Thirdly, to believe that the deleterious consequences of the functioning of “free markets” can be overcome through cash transfers in societies like ours is also an absurdity. In the United States, where cash transfers approved by the WTO are the basic means of subsidising agriculture, only 1.1 percent of total employment is in  agriculture (the figure is for 2012), which means that only about 4 lakh households are dependent upon agriculture to earn their livelihood. At the most therefore, cash transfers have to be given to 4 lakh households. Besides, since the bulk of the transfers to agriculture in that country are to big farms and agri-business, effecting such transfers poses no difficulties. In India however the number of households dependent upon agriculture is 12 crores. To believe that cash payments can constitute the sole means of effecting transfers to so many households, is foolish, if not cynical. Likewise at the other end, to believe that crores of consumers of agricultural products can be given cash payments so that they can buy what they wish on the market at whatever prices prevail, without experiencing distress or perishing in famines, is foolish, if not cynical. In conditions like ours in other words the most effective way of providing succour both to producers and consumers is through intervention in prices whose benefits automatically and immediately reach millions of people. 


The real question that arises here is the following: governments in advanced countries are not expected to shed tears over the fate of the Indian peasants or the Indian consumers; on the contrary, they are interested in protecting and promoting the interests of their own agri-business, and if Indian peasants get decimated, giving way to corporate farming, then so much the better from their point of view. But why did the Indian government accept such an unequal treaty which has such damaging implications for the people of this country?


This acceptance, let us also not forget, was behind the back of the Indian parliament. Unlike in the US where all treaties signed by the executive have to be approved by the two elected houses before they take effect, in India the executive has from the beginning arrogated to itself the power to enter into international treaties at its own will and then present these as fait accompli to the legislature. The Constitution which is often invoked to justify this is actually quite ambiguous on the issue, with many eminent jurists (like Justice PB Sawant) holding the view that the Indian Constitution too can be interpreted in a manner that makes legislative sanction for international agreements obligatory. But by-passing the legislature has been the means whereby the government pursuing neo-liberal policies in the interests of the corporate-financial elite has sacrificed the interests of the people in the process of striking deals with metropolitan capital.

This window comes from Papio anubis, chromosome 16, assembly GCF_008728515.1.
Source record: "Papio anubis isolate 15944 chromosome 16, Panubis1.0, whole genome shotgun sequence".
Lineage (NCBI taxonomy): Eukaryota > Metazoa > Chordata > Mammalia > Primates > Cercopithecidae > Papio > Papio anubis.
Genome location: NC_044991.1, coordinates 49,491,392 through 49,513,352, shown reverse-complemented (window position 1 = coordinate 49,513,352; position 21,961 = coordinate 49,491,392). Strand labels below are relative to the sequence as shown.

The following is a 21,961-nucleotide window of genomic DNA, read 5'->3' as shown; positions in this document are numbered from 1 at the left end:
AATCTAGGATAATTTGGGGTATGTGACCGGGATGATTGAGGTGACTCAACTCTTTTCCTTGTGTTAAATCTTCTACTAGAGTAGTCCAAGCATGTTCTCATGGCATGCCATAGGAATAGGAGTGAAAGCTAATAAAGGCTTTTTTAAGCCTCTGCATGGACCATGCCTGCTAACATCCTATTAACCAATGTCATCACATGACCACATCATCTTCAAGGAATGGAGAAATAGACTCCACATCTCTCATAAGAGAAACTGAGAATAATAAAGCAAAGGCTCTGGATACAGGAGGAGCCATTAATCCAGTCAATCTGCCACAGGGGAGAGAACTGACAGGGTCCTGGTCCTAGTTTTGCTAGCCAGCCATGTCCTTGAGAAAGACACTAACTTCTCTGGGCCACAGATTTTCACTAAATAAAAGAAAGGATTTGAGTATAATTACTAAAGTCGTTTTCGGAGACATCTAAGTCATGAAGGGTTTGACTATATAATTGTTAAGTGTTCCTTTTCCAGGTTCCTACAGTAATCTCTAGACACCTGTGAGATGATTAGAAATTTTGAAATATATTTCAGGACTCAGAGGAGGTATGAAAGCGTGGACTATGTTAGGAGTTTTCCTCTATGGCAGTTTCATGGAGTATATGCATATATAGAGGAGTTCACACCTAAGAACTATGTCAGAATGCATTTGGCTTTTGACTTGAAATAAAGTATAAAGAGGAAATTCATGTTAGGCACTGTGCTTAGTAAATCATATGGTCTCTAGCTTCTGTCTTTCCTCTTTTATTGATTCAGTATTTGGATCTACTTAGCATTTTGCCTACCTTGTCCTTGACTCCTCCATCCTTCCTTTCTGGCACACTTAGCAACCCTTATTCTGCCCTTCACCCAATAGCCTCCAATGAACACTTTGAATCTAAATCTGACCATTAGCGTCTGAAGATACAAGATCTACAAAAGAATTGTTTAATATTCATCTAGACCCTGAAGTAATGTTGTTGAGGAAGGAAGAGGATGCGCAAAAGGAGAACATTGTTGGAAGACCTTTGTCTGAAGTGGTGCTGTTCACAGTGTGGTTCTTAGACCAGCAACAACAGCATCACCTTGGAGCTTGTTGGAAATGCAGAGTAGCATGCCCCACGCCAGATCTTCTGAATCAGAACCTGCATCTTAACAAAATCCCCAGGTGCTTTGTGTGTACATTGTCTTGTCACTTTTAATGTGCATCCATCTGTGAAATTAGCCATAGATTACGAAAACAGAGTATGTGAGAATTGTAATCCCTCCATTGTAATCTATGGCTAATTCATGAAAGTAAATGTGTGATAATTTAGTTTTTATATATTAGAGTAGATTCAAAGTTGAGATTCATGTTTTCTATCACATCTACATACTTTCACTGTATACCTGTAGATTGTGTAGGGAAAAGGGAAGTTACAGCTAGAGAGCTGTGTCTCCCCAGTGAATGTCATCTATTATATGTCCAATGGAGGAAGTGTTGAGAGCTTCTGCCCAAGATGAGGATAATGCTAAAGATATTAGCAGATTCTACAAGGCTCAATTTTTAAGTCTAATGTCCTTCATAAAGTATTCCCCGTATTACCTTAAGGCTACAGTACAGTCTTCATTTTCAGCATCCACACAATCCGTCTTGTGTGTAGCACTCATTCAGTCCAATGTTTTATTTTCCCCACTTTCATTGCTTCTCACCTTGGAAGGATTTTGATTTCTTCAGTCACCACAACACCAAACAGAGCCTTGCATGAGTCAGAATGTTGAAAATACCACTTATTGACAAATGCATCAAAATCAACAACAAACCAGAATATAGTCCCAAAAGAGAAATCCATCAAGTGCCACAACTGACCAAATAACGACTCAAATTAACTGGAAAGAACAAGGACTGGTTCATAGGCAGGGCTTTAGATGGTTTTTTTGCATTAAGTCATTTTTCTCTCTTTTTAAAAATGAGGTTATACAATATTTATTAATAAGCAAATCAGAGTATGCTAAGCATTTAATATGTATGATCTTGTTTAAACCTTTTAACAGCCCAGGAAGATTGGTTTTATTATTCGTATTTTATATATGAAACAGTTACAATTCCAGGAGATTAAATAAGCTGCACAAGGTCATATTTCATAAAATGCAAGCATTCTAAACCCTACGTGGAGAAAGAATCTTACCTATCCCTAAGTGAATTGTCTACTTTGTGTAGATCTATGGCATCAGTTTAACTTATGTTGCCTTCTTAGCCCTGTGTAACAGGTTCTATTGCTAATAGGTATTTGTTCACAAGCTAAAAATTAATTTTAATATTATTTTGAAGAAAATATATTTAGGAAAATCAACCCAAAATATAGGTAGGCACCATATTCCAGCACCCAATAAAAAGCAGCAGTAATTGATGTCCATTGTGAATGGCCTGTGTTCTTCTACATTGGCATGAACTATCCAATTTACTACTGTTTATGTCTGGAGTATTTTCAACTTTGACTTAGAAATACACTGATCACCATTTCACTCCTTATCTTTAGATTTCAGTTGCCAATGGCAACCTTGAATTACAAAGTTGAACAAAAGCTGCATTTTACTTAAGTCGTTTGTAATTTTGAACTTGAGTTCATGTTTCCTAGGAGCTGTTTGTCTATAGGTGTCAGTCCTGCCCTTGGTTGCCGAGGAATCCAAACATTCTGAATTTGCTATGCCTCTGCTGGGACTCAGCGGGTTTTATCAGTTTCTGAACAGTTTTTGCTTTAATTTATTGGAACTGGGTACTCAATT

Matters however have now come to a head. The food security legislation passed by the parliament, even though it does not have universal coverage but provides security, and a modest one at that, to only 67 percent of the population, will mean procurement of food-grains on a scale and at prices that would almost certainly mean exceeding the 10 percent limit on the so-called “market distorting” subsidies. For the forthcoming Bali meeting of the WTO, India, leading a group of 46 developing countries (the so-called G-33), has been pressing that the 10 percent cap should be made inoperative for countries trying to achieve food security for their populations. But this is not acceptable to the advanced countries like the United States and the European Union, which, even though they themselves provide enormous subsidies to their own rich farmers and agri-business, cry foul when even modest succor is given to impoverished millions in third world countries like India.


A compromise worked out by the WTO officialdom is to postpone the discussion on this issue for up to four years and to ensure that during this period no country should complain against another for providing food security in violation of this 10 percent cap (the so-called “peace clause”). Since the advanced countries are not likely to become more benevolent during these four years, what this compromise means is simply this: “we shall allow you to have your food security arrangement for four years in violation of this cap, but you must wind up this arrangement after four years”. And the government of India, pusillanimous as ever in surrendering to imperialist dictates, willing as ever to sacrifice the interests of the people for keeping alive arrangements that are potentially beneficial for the corporate-financial elite, is reported to be willing to accept this compromise formula. After all, elections will be over by then and the electoral dividends, such as they are, of the food security legislation, would have been already reaped; so, a winding up of food security at that point of time may not matter too much to the neo-liberal luminaries who run the government and who were in any case opposed to the food security legislation in the first place.


Parliament must intervene to prevent such a sell-out. It must intervene to ensure that the Indian government does not accept the compromise of the “peace clause”. It must intervene to ensure that if the WTO insists on the 10 percent cap in violation of India’s food security legislation, then India should simply walk out of the WTO. What is at stake is not just the economic well-being of millions of hungry and malnourished people, but the supremacy of the parliament itself in deciding the affairs of the country, and hence the fate of our democracy.